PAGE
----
Biggest Pain Point in Customer Service and How to Fix It
The consumer verdict is in
The best way to get started with fixing customer pain is to hear about their issues from them. That’s exactly what we did. With our sponsorship, Forrester Research asked 5000 consumers, “What created the biggest pain when you contacted a business for customer service?” The lack and consistency of agent knowledge turned out to be the biggest culprit, according to the findings, followed by the difficulty of finding relevant answers on company websites. The survey covered customer service effort across a broad set of industries: retail, communication service providers, banking and financial services, property and casualty insurance, health insurance, healthcare providers, utilities, and government.
Why knowledge first?
Here are some reasons to consider:
- This survey is ammunition enough for you to make a business case for a knowledge-first approach. But there’s more. Beyond making customer service journeys as bad as the burden of “Sisyphus,” the mythological Greek character who had to move a massive rock up a mountain only to see it roll back down repeatedly, the knowledge deficit can be the root cause of repeat calls, increased AHT (average time to handle), and other bread-and-butter contact center metrics, while also taking a toll on more strategic metrics such as customer loyalty.
- Today’s customers use self-service for more routine queries much more so than in the past, leaving more complex ones to agents. As contact center agents with 30 pound brains don’t exist, the only viable and scalable option is to deploy highly intelligent knowledge management (KM) systems.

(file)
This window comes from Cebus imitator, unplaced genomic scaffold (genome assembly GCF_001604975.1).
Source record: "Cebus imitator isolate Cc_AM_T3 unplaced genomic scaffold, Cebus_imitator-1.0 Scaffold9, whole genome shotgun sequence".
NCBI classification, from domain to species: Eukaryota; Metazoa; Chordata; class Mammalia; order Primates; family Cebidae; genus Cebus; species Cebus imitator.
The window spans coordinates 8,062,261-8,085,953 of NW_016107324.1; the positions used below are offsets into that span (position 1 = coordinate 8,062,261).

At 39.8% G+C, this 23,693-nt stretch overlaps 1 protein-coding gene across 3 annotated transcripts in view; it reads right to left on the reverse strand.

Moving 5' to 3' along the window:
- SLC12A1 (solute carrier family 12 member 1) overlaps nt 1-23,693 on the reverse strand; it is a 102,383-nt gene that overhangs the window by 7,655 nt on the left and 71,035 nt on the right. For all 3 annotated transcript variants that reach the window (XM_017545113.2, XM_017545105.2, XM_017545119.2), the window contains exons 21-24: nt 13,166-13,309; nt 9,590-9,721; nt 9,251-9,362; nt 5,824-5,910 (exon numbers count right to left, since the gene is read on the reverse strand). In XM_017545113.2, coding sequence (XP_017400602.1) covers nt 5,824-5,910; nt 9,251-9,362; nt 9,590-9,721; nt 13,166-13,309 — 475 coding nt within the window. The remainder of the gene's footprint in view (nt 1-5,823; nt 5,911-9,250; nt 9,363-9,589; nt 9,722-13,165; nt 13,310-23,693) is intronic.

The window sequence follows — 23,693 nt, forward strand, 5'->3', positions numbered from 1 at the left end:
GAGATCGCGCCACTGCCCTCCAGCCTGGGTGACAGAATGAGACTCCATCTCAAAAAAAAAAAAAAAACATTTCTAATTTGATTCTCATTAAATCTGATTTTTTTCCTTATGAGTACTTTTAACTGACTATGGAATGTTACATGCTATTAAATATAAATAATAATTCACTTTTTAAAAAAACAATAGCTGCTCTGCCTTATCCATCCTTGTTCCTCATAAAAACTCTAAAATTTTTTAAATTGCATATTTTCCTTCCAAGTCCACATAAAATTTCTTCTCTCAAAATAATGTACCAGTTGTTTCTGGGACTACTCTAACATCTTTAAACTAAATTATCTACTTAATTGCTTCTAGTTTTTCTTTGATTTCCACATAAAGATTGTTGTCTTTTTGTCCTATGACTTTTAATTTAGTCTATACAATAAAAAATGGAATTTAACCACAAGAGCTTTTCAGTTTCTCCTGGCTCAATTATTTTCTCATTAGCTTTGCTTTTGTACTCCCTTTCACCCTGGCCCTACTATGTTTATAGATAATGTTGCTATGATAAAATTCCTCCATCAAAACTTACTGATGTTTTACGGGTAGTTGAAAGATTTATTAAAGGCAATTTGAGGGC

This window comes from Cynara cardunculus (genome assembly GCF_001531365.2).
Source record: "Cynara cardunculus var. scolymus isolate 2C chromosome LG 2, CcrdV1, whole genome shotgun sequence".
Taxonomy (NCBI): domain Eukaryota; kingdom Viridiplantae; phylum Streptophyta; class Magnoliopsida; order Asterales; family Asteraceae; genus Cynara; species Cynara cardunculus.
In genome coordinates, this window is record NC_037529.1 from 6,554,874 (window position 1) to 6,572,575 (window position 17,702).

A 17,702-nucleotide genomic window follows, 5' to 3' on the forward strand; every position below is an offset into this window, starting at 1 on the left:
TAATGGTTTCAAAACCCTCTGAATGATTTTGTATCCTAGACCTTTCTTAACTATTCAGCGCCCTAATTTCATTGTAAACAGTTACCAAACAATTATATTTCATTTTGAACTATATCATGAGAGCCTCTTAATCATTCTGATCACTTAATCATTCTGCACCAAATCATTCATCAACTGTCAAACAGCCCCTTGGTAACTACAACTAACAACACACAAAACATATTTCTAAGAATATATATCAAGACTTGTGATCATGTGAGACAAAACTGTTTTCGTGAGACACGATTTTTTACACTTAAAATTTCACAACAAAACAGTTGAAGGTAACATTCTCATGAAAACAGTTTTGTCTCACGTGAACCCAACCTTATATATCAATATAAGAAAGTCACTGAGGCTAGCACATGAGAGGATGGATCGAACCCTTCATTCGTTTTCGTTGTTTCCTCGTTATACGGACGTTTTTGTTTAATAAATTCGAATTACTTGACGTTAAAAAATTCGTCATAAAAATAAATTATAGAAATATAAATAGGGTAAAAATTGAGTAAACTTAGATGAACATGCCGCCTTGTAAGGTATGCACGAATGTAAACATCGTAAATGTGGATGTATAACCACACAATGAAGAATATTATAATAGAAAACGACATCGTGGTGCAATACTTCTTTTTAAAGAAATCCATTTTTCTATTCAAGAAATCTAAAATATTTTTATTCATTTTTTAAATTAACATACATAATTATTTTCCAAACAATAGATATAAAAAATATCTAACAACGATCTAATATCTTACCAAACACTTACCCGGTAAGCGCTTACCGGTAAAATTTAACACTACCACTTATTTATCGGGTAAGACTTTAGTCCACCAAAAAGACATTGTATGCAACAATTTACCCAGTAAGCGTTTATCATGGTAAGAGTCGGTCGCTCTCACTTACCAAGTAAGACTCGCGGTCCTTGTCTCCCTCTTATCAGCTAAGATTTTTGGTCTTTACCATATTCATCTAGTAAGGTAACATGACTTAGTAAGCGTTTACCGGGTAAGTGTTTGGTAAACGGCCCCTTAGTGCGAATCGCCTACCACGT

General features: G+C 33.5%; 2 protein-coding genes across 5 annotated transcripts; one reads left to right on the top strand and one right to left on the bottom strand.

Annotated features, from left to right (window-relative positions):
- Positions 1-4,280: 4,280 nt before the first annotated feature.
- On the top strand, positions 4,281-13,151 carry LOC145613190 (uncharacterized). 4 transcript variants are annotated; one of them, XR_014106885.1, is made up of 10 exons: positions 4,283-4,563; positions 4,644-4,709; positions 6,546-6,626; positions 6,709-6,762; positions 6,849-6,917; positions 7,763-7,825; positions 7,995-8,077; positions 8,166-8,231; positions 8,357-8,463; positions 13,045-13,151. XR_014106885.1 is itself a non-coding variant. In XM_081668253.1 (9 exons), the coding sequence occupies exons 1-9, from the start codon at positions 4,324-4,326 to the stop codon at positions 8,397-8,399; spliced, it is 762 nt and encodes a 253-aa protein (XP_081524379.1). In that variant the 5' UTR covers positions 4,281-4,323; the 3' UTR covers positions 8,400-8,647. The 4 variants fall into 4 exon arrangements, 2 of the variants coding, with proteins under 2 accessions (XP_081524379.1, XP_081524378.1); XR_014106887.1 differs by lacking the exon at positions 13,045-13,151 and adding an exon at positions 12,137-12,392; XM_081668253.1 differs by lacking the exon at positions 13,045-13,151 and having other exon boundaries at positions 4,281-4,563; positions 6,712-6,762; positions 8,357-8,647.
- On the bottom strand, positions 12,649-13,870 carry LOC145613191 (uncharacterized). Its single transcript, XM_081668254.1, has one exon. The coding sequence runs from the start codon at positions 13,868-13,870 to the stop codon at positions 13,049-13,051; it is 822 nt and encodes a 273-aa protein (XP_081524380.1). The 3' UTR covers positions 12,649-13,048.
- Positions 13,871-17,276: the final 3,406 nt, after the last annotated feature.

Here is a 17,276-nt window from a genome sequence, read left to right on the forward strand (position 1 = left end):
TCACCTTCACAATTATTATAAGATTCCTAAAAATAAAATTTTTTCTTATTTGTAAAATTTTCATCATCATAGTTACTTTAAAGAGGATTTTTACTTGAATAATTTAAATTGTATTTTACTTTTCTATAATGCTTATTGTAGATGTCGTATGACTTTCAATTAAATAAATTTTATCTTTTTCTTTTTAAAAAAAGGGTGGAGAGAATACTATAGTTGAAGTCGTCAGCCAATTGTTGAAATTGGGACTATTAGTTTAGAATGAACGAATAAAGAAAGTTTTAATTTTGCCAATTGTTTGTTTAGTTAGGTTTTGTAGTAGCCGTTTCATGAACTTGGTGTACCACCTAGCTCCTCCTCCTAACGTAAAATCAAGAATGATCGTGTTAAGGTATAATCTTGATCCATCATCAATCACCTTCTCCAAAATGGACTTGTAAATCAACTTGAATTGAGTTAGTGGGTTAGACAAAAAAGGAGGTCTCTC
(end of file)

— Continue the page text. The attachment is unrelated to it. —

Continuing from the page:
- Customers are often in a negative emotional state when they get to the agent since they are likely to have had a negative experience with self-service. After all, ineffective self-service was the other major pain point that consumers complained about. Wouldn’t it be great if you could make all agents and your self-service as good as your best agents!
- Contact center agents tend to be “blue collar” knowledge workers and do not command the high salaries associated with typical “white collar” knowledge jobs. They tend to be younger, typically millennials or late Gen X. While older workers internalize knowledge and often keep it in their heads, this generation, called the “look up” generation, go to the Web to run their lives. Having a KM system in place, aka a place to look up information or get guided to answers or next best steps in the service process is, therefore a must for today’s agents.
- Automating everything else without knowledge guidance can detract rather than help customer experience. It’s like turbocharging or adding a miracle lubricant to an automobile engine to increase the speed when the driver doesn’t know where to go and what to do next. With no guidance, the driver (and the passenger, who is the end-customer in the case of agent-assisted customer service) is not going to get to the right destination. Translate that into the customer not reaching his or her goal in a service journey, taking U-turns, and winding up in dead-ends! Your brand will likely get crowd-bashed the next hour and, equally bad, you might lose these customers and perhaps their social connections along with them.